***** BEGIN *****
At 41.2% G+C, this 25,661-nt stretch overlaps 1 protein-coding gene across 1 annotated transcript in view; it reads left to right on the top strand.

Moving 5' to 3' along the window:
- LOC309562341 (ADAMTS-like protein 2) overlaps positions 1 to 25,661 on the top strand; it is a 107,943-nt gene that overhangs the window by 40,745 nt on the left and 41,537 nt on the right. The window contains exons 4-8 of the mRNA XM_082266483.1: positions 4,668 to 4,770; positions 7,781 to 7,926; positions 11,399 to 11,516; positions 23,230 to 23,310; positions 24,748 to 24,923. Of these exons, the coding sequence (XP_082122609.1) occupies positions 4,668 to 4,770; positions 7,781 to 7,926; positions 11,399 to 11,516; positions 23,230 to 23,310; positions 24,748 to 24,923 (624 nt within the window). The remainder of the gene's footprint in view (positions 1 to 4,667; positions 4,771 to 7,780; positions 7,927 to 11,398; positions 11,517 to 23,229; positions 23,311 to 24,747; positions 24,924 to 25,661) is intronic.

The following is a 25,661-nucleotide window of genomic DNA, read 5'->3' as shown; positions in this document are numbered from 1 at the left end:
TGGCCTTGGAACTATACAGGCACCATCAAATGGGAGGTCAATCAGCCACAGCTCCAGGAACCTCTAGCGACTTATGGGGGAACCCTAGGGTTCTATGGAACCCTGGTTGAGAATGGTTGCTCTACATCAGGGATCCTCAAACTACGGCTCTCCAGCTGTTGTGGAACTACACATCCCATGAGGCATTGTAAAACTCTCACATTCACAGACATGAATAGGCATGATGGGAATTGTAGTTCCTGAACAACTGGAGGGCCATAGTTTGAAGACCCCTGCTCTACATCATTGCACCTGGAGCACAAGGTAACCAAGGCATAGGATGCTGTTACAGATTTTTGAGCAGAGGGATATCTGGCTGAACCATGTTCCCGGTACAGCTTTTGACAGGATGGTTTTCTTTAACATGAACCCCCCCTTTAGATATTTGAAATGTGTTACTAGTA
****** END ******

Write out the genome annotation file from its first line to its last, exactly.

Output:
At 41.2% G+C, this 25,661-nt stretch overlaps 1 protein-coding gene across 1 annotated transcript in view; it reads left to right on the top strand.

Moving 5' to 3' along the window:
- LOC309562341 (ADAMTS-like protein 2) overlaps positions 1 to 25,661 on the top strand; it is a 107,943-nt gene that overhangs the window by 40,745 nt on the left and 41,537 nt on the right. The window contains exons 4-8 of the mRNA XM_082266483.1: positions 4,668 to 4,770; positions 7,781 to 7,926; positions 11,399 to 11,516; positions 23,230 to 23,310; positions 24,748 to 24,923. Of these exons, the coding sequence (XP_082122609.1) occupies positions 4,668 to 4,770; positions 7,781 to 7,926; positions 11,399 to 11,516; positions 23,230 to 23,310; positions 24,748 to 24,923 (624 nt within the window). The remainder of the gene's footprint in view (positions 1 to 4,667; positions 4,771 to 7,780; positions 7,927 to 11,398; positions 11,517 to 23,229; positions 23,311 to 24,747; positions 24,924 to 25,661) is intronic.

The following is a 25,661-nucleotide window of genomic DNA, read 5'->3' as shown; positions in this document are numbered from 1 at the left end:
TGGCCTTGGAACTATACAGGCACCATCAAATGGGAGGTCAATCAGCCACAGCTCCAGGAACCTCTAGCGACTTATGGGGGAACCCTAGGGTTCTATGGAACCCTGGTTGAGAATGGTTGCTCTACATCAGGGATCCTCAAACTACGGCTCTCCAGCTGTTGTGGAACTACACATCCCATGAGGCATTGTAAAACTCTCACATTCACAGACATGAATAGGCATGATGGGAATTGTAGTTCCTGAACAACTGGAGGGCCATAGTTTGAAGACCCCTGCTCTACATCATTGCACCTGGAGCACAAGGTAACCAAGGCATAGGATGCTGTTACAGATTTTTGAGCAGAGGGATATCTGGCTGAACCATGTTCCCGGTACAGCTTTTGACAGGATGGTTTTCTTTAACATGAACCCCCCCTTTAGATATTTGAAATGTGTTACTAGTA